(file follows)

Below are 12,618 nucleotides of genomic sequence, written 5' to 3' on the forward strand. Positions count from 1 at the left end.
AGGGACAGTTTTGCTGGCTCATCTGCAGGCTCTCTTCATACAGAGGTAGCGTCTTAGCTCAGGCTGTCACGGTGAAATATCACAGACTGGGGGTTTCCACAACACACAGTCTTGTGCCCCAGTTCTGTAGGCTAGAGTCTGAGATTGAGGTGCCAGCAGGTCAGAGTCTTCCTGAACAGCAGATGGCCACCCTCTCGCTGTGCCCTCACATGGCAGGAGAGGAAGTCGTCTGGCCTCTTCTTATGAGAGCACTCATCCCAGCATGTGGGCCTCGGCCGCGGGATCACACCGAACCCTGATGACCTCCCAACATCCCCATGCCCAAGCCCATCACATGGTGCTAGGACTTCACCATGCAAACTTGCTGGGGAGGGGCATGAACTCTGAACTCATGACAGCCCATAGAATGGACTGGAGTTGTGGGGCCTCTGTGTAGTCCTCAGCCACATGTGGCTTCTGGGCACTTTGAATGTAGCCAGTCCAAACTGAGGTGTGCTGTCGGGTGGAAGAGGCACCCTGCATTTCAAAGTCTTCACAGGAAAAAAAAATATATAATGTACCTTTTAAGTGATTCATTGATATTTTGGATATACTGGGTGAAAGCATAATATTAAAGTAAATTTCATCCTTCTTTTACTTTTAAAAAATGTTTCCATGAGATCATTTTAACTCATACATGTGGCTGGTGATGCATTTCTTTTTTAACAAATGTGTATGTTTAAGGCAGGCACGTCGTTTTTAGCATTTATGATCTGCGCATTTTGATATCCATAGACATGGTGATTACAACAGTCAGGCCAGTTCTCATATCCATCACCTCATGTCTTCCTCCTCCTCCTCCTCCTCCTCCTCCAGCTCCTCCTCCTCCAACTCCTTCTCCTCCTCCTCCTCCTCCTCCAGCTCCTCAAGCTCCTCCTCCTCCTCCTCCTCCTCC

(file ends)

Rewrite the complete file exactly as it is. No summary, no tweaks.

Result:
Below are 12,618 nucleotides of genomic sequence, written 5' to 3' on the forward strand. Positions count from 1 at the left end.
AGGGACAGTTTTGCTGGCTCATCTGCAGGCTCTCTTCATACAGAGGTAGCGTCTTAGCTCAGGCTGTCACGGTGAAATATCACAGACTGGGGGTTTCCACAACACACAGTCTTGTGCCCCAGTTCTGTAGGCTAGAGTCTGAGATTGAGGTGCCAGCAGGTCAGAGTCTTCCTGAACAGCAGATGGCCACCCTCTCGCTGTGCCCTCACATGGCAGGAGAGGAAGTCGTCTGGCCTCTTCTTATGAGAGCACTCATCCCAGCATGTGGGCCTCGGCCGCGGGATCACACCGAACCCTGATGACCTCCCAACATCCCCATGCCCAAGCCCATCACATGGTGCTAGGACTTCACCATGCAAACTTGCTGGGGAGGGGCATGAACTCTGAACTCATGACAGCCCATAGAATGGACTGGAGTTGTGGGGCCTCTGTGTAGTCCTCAGCCACATGTGGCTTCTGGGCACTTTGAATGTAGCCAGTCCAAACTGAGGTGTGCTGTCGGGTGGAAGAGGCACCCTGCATTTCAAAGTCTTCACAGGAAAAAAAAATATATAATGTACCTTTTAAGTGATTCATTGATATTTTGGATATACTGGGTGAAAGCATAATATTAAAGTAAATTTCATCCTTCTTTTACTTTTAAAAAATGTTTCCATGAGATCATTTTAACTCATACATGTGGCTGGTGATGCATTTCTTTTTTAACAAATGTGTATGTTTAAGGCAGGCACGTCGTTTTTAGCATTTATGATCTGCGCATTTTGATATCCATAGACATGGTGATTACAACAGTCAGGCCAGTTCTCATATCCATCACCTCATGTCTTCCTCCTCCTCCTCCTCCTCCTCCTCCAGCTCCTCCTCCTCCAACTCCTTCTCCTCCTCCTCCTCCTCCTCCAGCTCCTCAAGCTCCTCCTCCTCCTCCTCCTCCTCC